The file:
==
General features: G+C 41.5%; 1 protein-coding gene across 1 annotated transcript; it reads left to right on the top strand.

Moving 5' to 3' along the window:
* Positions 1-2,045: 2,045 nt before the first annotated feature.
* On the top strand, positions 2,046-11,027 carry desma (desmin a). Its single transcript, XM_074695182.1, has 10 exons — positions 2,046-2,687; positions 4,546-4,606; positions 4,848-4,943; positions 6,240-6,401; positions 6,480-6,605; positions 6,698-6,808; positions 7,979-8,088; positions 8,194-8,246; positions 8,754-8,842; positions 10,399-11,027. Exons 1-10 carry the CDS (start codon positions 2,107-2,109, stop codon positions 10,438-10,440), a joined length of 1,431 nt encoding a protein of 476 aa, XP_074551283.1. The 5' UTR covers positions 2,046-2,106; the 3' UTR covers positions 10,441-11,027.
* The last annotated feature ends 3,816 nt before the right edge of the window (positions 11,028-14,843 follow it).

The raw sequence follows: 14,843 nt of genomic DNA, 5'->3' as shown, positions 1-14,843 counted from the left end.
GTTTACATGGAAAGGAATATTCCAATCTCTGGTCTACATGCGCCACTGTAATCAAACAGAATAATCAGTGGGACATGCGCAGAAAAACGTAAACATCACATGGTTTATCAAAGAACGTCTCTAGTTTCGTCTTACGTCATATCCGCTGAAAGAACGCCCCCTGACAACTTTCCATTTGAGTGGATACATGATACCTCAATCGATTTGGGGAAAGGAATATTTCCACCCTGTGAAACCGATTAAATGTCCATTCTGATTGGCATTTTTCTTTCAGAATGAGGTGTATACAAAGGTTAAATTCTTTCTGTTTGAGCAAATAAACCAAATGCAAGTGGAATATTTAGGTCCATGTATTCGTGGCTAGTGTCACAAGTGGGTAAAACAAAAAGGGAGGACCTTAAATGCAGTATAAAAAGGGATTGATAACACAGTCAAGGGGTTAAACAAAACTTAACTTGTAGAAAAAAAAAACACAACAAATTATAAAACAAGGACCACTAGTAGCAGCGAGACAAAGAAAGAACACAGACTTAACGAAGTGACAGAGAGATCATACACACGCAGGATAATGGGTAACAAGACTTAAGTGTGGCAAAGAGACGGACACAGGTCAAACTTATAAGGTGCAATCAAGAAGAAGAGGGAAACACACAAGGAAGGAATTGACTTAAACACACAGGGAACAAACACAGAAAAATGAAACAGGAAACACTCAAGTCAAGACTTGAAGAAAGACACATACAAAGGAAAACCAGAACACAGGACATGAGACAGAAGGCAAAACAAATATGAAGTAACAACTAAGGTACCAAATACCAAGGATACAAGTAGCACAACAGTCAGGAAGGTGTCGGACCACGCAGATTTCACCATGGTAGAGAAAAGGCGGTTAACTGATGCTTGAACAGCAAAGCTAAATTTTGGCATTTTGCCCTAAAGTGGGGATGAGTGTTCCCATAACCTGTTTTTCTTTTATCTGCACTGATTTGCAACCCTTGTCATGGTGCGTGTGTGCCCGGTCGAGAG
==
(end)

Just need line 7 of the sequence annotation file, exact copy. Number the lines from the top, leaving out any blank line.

GTTTACATGGAAAGGAATATTCCAATCTCTGGTCTACATGCGCCACTGTAATCAAACAGAATAATCAGTGGGACATGCGCAGAAAAACGTAAACATCACATGGTTTATCAAAGAACGTCTCTAGTTTCGTCTTACGTCATATCCGCTGAAAGAACGCCCCCTGACAACTTTCCATTTGAGTGGATACATGATACCTCAATCGATTTGGGGAAAGGAATATTTCCACCCTGTGAAACCGATTAAATGTCCATTCTGATTGGCATTTTTCTTTCAGAATGAGGTGTATACAAAGGTTAAATTCTTTCTGTTTGAGCAAATAAACCAAATGCAAGTGGAATATTTAGGTCCATGTATTCGTGGCTAGTGTCACAAGTGGGTAAAACAAAAAGGGAGGACCTTAAATGCAGTATAAAAAGGGATTGATAACACAGTCAAGGGGTTAAACAAAACTTAACTTGTAGAAAAAAAAAACACAACAAATTATAAAACAAGGACCACTAGTAGCAGCGAGACAAAGAAAGAACACAGACTTAACGAAGTGACAGAGAGATCATACACACGCAGGATAATGGGTAACAAGACTTAAGTGTGGCAAAGAGACGGACACAGGTCAAACTTATAAGGTGCAATCAAGAAGAAGAGGGAAACACACAAGGAAGGAATTGACTTAAACACACAGGGAACAAACACAGAAAAATGAAACAGGAAACACTCAAGTCAAGACTTGAAGAAAGACACATACAAAGGAAAACCAGAACACAGGACATGAGACAGAAGGCAAAACAAATATGAAGTAACAACTAAGGTACCAAATACCAAGGATACAAGTAGCACAACAGTCAGGAAGGTGTCGGACCACGCAGATTTCACCATGGTAGAGAAAAGGCGGTTAACTGATGCTTGAACAGCAAAGCTAAATTTTGGCATTTTGCCCTAAAGTGGGGATGAGTGTTCCCATAACCTGTTTTTCTTTTATCTGCACTGATTTGCAACCCTTGTCATGGTGCGTGTGTGCCCGGTCGAGAG